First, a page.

Coastal islands and marshes in Chesapeake Bay are disappearing, along with the ecosystem services and shoreline protection benefits they provide.
Within the last half century, the cumulative effects of shoreline erosion, land subsidence, inadequate sediment supply, and sea level rise have accelerated the rate of island submergence.
NOAA’s National Centers for Coastal Ocean Science (NCCOS), the U.S. Army Corps of Engineers (USACE), and their partners are working to reverse this trend on Swan Island.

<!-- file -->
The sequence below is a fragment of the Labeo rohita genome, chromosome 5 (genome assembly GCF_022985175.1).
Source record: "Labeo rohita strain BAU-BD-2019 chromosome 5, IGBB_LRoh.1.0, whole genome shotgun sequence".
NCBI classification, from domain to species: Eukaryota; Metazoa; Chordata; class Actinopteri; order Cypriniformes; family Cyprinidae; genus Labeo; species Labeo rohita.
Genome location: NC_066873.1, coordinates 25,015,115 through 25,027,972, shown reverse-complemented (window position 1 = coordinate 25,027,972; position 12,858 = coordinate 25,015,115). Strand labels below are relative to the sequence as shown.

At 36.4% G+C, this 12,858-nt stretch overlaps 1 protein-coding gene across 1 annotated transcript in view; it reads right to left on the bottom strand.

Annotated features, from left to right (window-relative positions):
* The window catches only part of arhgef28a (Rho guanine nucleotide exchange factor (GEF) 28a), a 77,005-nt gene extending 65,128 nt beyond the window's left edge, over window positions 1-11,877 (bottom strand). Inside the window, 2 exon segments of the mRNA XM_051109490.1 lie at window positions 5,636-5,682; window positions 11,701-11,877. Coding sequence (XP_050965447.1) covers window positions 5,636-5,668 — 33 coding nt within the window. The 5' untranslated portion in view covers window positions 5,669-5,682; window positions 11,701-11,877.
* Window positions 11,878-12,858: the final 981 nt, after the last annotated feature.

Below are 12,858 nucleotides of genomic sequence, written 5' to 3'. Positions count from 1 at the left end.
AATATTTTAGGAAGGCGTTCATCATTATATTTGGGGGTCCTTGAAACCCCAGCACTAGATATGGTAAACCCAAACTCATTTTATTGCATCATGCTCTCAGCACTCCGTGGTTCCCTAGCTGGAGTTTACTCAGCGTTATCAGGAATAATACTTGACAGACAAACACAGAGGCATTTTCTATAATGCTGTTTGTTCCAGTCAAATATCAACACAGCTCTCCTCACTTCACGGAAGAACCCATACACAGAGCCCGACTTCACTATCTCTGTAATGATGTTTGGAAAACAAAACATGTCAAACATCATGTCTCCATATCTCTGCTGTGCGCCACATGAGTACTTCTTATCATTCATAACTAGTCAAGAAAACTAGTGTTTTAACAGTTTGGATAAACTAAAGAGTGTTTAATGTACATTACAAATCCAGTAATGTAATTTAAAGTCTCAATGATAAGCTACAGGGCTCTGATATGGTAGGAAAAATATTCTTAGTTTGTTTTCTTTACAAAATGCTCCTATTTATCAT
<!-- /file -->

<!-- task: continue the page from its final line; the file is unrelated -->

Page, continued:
From October 2018 to April 2019, the USACE Baltimore District dredged nearby navigation channels and placed roughly 70,000 cubic yards of the dredged sediments on Swan Island, enough to fill 21 Olympic-size swimming pools.
Then, in June and July of 2019, the Baltimore District planted approximately 200,000 marsh and dune plants on the island.
Navigation channels often require dredging to remain passable. The dredged sediments can serve as building material for habitat restoration and shoreline stabilization projects.